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Legoland owner Merlin is said to approach SeaWorld over deal
[NEW YORK] UK theme-park operator Merlin Entertainments Plc has approached SeaWorld Entertainment Inc asout a potential deal, according to people familiar with the matter.
Merlin, which runs the Thorpe Park Resort in southern England and Legoland parks across the world, has made a bid for part of the company, which could be a hurdle to a deal as SeaWorld prefers an outright sale, the people said.
SeaWorld, which has been working with advisers to explore options including a sale, also has received interest from other possible suitors, the people said, asking not to be identified as the details aren't public.
Shares of Orlando, Florida-based SeaWorld rose 4.6 per cent in late trading in New York.
The company, which is currently valued at about US$1.3 billion, counts Chinese leisure firm Zhonghong Group as the biggest shareholder, with a 21 per cent stake acquired in March from Blackstone Group LP.
Representatives for Merlin and SeaWorld declined to comment.
Merlin has a policy of not keeping cetaceans such as whales and dolphins in captivity, which would signal that its interest lies in SeaWorld's Busch Gardens theme-park assets.
Chief Financial Officer Anne-Francoise Nesmes said on Merlin's earnings call on Aug 4 that the Busch Gardens parks are "good-quality assets and that we would be interested. But it takes two parties to do a deal."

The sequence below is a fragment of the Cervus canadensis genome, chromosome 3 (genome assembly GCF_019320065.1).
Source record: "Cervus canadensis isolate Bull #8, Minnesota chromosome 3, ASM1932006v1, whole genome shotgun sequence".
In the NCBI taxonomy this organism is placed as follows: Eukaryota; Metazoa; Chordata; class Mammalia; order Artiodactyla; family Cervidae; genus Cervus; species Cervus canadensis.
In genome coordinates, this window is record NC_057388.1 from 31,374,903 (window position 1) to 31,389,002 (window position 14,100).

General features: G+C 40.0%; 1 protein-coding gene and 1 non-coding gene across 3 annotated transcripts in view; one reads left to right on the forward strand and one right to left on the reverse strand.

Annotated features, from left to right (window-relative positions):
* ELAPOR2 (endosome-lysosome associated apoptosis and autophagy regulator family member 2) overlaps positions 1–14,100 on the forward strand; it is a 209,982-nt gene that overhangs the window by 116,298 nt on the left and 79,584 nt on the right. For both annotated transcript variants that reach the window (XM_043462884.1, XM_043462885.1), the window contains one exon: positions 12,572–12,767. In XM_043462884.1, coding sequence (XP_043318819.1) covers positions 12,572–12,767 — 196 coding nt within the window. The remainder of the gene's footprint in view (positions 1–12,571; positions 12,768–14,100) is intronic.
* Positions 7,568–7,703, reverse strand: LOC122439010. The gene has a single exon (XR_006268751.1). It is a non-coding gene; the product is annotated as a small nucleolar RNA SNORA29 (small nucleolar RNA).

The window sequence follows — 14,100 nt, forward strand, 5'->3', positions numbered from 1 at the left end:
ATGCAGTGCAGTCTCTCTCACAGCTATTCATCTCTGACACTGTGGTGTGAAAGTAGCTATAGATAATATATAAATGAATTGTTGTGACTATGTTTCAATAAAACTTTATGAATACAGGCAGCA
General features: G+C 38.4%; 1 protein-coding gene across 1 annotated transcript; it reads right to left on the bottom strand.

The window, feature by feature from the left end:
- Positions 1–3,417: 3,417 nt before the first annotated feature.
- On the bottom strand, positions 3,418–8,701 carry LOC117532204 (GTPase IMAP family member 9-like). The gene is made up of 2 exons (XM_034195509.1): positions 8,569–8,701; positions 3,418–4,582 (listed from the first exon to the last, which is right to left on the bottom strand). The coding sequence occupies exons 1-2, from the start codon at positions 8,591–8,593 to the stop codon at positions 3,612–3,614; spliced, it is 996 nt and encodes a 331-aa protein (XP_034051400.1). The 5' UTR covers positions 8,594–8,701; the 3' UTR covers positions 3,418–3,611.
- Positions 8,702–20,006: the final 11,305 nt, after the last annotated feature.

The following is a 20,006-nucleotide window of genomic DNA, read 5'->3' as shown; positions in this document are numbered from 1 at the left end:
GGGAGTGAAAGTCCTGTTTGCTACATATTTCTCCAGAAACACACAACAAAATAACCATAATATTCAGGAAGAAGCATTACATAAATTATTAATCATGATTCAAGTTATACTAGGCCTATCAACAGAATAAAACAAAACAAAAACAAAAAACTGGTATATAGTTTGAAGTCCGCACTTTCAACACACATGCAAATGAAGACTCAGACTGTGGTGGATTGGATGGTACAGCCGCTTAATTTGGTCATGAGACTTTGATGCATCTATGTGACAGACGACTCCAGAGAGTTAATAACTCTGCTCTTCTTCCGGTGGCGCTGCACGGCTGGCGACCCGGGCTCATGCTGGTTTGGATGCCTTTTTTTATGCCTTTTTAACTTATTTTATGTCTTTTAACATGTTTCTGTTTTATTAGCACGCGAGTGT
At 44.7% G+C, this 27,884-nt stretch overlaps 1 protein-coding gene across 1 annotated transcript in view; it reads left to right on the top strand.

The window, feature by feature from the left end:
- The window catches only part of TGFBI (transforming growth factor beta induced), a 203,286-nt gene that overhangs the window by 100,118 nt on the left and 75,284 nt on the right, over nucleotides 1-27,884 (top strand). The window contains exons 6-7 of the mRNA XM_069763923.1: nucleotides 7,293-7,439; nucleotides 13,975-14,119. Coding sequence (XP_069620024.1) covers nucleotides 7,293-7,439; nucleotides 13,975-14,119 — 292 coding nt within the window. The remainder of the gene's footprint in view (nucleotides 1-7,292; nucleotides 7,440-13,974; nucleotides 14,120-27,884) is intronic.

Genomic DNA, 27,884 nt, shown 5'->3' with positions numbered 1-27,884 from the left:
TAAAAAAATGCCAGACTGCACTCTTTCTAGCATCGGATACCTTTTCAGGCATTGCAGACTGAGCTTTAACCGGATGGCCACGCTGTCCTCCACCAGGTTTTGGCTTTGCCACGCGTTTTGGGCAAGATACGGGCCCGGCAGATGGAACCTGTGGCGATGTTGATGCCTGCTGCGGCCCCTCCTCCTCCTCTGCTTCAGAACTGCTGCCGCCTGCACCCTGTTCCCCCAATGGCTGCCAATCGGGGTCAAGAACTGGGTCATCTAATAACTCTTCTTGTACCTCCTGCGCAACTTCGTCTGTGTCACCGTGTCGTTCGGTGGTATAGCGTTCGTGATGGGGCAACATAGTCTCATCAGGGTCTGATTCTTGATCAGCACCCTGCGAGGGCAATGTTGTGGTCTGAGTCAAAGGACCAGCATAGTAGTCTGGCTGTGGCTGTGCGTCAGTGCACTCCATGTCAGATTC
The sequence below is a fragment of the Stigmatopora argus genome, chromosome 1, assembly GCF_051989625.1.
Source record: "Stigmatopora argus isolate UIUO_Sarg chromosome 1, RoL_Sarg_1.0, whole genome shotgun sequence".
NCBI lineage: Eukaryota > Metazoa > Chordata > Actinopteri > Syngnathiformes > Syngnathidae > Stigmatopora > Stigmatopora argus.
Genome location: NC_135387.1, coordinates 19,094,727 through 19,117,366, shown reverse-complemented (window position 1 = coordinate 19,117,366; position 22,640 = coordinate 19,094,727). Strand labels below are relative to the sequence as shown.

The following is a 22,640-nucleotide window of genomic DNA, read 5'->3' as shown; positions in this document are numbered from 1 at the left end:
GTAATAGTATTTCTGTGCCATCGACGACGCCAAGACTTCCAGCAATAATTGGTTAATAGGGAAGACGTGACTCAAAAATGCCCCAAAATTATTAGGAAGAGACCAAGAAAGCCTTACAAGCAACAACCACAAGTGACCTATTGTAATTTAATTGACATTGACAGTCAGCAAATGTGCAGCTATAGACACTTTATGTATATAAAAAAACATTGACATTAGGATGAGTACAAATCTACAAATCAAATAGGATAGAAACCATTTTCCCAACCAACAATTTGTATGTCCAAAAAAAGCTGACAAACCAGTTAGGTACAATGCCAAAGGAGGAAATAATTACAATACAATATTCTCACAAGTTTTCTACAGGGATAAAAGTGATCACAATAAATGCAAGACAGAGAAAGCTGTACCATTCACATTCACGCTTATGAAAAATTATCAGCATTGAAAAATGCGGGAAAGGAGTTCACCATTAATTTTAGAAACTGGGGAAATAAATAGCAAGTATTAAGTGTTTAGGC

SeaWorld could raise as much as US$1 billion from selling regional parks like Busch Gardens, getting funding to invest in its core aquatic-themed locations, Suntrust analyst Michael Swartz said in August. Busch Gardens has locations in Tampa, Florida, and Williamsburg, Virginia.
More than two years into an attempted turnaround of the company, SeaWorld Chief Executive Officer Joel Manby has struggled to stem declines in revenue or the stock price. Shares of the theme park operator have fallen 25 per cent this year, amid shrinking attendance and missed earnings forecasts.
The park owner famous for its killer whales came under fire in the 2013 documentary "Blackfish," which accused the company of mistreating the animals. Under Manby, SeaWorld stopped breeding orcas, created a new show in its San Diego park with animals performing more natural behaviours, and invested in non-animal attractions, such as roller coasters and ocean-themed rides.
Blackstone, the world's largest buyout firm, took SeaWorld public in 2013 after acquiring it four years earlier for US$2.3 billion.
Blackstone sold its final block of shares this year, cementing a return of about 2.7 times its original investment. Blackstone also owned Merlin in the past. The private equity firm acquired the entertainment company in 2005, bolstered it with acquisitions, sold a stake to CVC Capital Partners in 2010 and exited its final position in 2015.
Merlin, which also operates the London Eye and Madame Tussauds waxworks, has a market value of 4.6 billion pounds (S$8.3 billion). The company said in August it expects to meet profit estimates as expansion outside of the UK offsets a slide in the number of day-trippers visiting the British capital after terrorist attacks in London and Manchester.